Thursday, April 11, 2013

Jon Friedman

“Solitary Lotus” © Jon Friedman

Name: Jon Friedman
Bio:  My first encounter with the work of Jon Friedman was in the pages of the Pastel Journal, December 2010. Now and again one has the jolt and the joy of seeing something unexpected, unanticipated, and frankly inexplicable in a medium with which one had become comfortable, one saw as predictable – and then some Friedman jumps out of the pastel box and shouts “Boo” – and don’t we all need this experience to keep us keen and fresh and on our toes.
Jon Friedman attended the Corcoran Museum School in 1968 to study printmaking; the following year was spent in the Skowhegan School of Painting and Sculpture while taking his BA in Philosophy at Princeton.  In 1971 he graduated from Cranbrook Academy of Art with an MFA in painting and sculpture. He was immediately appointed Visiting Lecturer in Art in Connecticut College until 1977, during which period he acted as Invited Lecturer in the Hirshhorn Museum, Smithsonian Institute. His resumé from then till now is too long to rehearse – you may see it on his website, but you may take it that his exhibitions, awards and representation in private and national collections are numerous and prestigious. However, briefly, I can say that Friedman's work is displayed in mural and sculpture form at the Nathan Cummings Foundation in New York; he was granted a Residency Grant at the Ossabaw Island Project in Georgia; and he was a University Scholar for Princeton University. He has held solo exhibitions in New York, Washington D.C., Chicago, and Santa Monica, California and his work is displayed in such prominent and diverse corporate collections as American Telegraph & Telephone, the National Academy of Sciences in Washington D.C., the American Broadcasting Company in New York, and Johnson & Johnson Pharmaceuticals.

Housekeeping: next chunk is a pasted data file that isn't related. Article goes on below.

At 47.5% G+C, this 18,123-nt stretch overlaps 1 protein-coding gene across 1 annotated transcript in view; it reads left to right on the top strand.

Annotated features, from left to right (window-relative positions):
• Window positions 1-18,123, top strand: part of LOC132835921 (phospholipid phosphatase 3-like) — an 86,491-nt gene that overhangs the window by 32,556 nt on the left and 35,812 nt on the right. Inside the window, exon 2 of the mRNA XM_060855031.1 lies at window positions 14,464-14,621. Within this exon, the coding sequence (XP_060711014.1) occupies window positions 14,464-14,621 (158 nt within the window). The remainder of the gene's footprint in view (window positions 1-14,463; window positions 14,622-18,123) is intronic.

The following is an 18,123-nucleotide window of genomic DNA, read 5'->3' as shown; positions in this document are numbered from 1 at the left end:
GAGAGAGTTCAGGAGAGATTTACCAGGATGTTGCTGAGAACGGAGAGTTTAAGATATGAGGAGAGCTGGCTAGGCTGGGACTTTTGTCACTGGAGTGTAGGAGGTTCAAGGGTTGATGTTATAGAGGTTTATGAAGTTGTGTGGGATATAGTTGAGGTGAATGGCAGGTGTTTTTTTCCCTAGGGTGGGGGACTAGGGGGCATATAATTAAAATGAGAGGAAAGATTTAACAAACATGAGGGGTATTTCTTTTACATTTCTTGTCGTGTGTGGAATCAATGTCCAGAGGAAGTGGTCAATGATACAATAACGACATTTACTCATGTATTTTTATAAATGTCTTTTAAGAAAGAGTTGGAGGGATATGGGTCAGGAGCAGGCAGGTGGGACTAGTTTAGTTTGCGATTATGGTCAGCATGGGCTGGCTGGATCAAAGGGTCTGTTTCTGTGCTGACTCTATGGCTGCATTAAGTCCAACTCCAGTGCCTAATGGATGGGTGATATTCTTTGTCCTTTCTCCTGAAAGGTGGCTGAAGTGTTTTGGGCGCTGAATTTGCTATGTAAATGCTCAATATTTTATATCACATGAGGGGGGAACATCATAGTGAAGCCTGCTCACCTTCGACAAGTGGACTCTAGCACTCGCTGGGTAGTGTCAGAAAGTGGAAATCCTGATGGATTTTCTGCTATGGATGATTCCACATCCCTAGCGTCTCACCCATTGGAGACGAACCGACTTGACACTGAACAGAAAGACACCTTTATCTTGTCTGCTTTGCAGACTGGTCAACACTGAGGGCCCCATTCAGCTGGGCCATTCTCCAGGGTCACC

Medium: Pastel; oil; sculpture.
Technique : Jon Friedman uses all the tools at his disposal—everything from pastel and Flashe paint to sandpaper and a spray bottle—to capture his creative vision. C/f the Pastel Journal, December 2010 for more.
Subjects: (in pastel) Nature; Landscape
Style: Representational – hyperrealism.
Navigation: Links remain available at side of page.
Gallery: Paintings; Portraits (some pastels); Sculpture; Works on paper and Pastels.
Note: there are sub-galleries in these categories; I am concerned only with the Pastel Gallery in this blog.
Image View:  Two pages of thumbnails that may be enlarged, and scrolled by clicking on image on screen.  Information in provided in column on left of screen. Download is possible.  Solitary Lotus is 48 x 66 ins., 700 x 506, 82 KB; Charcoal and pastel.
Demo/Blog: No

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